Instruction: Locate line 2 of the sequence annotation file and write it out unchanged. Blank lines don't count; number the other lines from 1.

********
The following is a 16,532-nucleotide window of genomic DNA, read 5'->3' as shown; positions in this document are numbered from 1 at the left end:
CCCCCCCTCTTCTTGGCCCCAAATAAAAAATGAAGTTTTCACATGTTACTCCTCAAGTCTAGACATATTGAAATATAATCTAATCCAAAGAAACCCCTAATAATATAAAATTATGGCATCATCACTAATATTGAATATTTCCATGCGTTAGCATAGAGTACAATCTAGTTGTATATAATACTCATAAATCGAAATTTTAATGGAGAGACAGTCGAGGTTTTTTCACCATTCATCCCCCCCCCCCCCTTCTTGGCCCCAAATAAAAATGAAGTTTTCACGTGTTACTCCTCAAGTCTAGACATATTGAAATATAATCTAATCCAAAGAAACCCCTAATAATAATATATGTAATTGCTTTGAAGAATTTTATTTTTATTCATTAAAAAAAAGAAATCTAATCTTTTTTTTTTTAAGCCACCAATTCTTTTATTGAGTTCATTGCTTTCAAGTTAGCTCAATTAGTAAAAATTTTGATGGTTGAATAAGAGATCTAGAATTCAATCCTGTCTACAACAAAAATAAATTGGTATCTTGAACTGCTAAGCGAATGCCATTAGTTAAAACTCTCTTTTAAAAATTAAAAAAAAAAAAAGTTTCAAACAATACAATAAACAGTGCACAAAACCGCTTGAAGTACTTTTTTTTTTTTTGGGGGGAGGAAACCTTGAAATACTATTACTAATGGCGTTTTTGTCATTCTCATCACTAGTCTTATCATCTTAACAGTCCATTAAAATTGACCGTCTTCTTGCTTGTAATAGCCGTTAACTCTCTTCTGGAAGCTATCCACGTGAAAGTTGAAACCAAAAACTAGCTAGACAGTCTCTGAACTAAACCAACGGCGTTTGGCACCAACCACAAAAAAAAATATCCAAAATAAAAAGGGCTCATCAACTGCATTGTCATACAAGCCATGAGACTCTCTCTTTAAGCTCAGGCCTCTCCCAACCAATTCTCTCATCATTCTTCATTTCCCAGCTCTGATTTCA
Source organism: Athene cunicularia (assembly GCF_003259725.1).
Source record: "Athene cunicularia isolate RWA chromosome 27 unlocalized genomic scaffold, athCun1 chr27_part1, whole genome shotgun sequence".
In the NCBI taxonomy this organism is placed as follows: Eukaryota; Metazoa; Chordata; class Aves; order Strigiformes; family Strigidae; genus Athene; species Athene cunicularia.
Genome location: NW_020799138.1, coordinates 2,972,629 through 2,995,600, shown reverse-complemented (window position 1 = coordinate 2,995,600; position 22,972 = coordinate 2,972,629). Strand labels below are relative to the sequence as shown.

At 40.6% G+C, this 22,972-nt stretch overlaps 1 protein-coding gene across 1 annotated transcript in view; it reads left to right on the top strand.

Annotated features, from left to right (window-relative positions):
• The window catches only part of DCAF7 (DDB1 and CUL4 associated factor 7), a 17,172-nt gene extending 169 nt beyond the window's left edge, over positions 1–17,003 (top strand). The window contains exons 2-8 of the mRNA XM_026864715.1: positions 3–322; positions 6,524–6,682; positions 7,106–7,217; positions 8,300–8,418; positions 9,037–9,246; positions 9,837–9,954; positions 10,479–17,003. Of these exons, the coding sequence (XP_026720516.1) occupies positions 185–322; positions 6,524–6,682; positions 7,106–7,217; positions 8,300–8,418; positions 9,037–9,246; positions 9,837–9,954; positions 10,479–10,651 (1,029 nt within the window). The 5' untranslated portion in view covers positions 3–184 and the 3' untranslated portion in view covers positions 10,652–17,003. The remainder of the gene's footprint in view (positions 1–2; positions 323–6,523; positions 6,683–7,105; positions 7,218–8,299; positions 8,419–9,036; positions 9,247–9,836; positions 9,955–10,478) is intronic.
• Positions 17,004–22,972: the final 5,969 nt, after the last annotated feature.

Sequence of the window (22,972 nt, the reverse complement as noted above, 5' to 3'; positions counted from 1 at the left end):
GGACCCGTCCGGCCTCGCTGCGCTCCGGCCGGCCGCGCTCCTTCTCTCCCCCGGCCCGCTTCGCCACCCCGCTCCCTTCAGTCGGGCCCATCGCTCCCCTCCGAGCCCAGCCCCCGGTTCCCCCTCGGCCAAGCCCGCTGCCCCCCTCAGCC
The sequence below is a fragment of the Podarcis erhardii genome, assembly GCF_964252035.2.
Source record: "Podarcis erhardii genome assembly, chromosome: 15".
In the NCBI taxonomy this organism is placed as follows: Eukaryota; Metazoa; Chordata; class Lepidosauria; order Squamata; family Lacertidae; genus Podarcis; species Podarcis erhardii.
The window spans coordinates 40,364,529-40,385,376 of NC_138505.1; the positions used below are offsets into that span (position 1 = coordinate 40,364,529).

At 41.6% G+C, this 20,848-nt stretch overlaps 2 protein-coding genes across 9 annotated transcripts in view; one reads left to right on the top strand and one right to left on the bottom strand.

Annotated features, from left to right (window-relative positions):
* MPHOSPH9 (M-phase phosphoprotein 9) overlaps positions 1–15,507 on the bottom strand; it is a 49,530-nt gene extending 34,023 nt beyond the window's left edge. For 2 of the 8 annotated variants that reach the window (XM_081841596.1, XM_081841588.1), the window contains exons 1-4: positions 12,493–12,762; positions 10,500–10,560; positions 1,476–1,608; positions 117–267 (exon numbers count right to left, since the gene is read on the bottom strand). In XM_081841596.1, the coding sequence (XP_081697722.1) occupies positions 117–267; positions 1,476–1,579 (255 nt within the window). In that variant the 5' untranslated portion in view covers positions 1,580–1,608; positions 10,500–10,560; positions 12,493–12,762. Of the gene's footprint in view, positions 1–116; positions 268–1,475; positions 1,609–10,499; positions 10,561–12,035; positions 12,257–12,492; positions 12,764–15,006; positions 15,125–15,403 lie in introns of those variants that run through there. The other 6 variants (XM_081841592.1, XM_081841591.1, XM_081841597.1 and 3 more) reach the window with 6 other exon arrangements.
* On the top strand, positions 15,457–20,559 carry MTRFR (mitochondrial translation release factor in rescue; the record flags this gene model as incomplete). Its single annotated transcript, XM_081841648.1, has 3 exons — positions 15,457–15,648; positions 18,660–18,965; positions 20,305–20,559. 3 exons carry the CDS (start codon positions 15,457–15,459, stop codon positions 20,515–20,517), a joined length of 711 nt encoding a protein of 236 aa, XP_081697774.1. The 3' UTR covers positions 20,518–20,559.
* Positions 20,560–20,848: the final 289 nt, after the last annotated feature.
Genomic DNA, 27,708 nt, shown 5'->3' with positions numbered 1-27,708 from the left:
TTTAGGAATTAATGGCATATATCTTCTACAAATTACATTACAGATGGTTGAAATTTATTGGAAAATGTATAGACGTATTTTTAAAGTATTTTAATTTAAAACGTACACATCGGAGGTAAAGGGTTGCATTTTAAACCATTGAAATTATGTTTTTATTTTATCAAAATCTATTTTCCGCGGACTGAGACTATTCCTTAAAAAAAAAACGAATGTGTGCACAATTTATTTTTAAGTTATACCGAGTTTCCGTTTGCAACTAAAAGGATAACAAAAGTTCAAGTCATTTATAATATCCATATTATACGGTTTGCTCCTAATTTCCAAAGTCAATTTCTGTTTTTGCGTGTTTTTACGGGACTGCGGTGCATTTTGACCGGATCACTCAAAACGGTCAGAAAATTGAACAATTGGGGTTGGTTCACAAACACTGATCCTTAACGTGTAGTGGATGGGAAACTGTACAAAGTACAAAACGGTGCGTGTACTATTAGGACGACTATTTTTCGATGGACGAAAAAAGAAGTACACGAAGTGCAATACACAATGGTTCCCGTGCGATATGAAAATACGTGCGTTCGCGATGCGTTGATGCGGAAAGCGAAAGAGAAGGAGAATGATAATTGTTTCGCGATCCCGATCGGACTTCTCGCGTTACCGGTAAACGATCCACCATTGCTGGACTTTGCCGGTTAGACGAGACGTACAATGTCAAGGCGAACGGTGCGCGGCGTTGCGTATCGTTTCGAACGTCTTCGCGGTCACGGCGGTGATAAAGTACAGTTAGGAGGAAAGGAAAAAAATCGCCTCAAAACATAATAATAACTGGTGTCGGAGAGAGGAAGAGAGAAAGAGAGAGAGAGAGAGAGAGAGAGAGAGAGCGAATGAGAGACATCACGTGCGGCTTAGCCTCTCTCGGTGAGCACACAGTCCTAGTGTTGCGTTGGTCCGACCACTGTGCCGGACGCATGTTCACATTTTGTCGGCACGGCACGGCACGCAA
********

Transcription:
CCCCCCCTCTTCTTGGCCCCAAATAAAAAATGAAGTTTTCACATGTTACTCCTCAAGTCTAGACATATTGAAATATAATCTAATCCAAAGAAACCCCTAATAATATAAAATTATGGCATCATCACTAATATTGAATATTTCCATGCGTTAGCATAGAGTACAATCTAGTTGTATATAATACTCATAAATCGAAATTTTAATGGAGAGACAGTCGAGGTTTTTTCACCATTCATCCCCCCCCCCCCCTTCTTGGCCCCAAATAAAAATGAAGTTTTCACGTGTTACTCCTCAAGTCTAGACATATTGAAATATAATCTAATCCAAAGAAACCCCTAATAATAATATATGTAATTGCTTTGAAGAATTTTATTTTTATTCATTAAAAAAAAGAAATCTAATCTTTTTTTTTTTAAGCCACCAATTCTTTTATTGAGTTCATTGCTTTCAAGTTAGCTCAATTAGTAAAAATTTTGATGGTTGAATAAGAGATCTAGAATTCAATCCTGTCTACAACAAAAATAAATTGGTATCTTGAACTGCTAAGCGAATGCCATTAGTTAAAACTCTCTTTTAAAAATTAAAAAAAAAAAAAGTTTCAAACAATACAATAAACAGTGCACAAAACCGCTTGAAGTACTTTTTTTTTTTTTGGGGGGAGGAAACCTTGAAATACTATTACTAATGGCGTTTTTGTCATTCTCATCACTAGTCTTATCATCTTAACAGTCCATTAAAATTGACCGTCTTCTTGCTTGTAATAGCCGTTAACTCTCTTCTGGAAGCTATCCACGTGAAAGTTGAAACCAAAAACTAGCTAGACAGTCTCTGAACTAAACCAACGGCGTTTGGCACCAACCACAAAAAAAAATATCCAAAATAAAAAGGGCTCATCAACTGCATTGTCATACAAGCCATGAGACTCTCTCTTTAAGCTCAGGCCTCTCCCAACCAATTCTCTCATCATTCTTCATTTCCCAGCTCTGATTTCA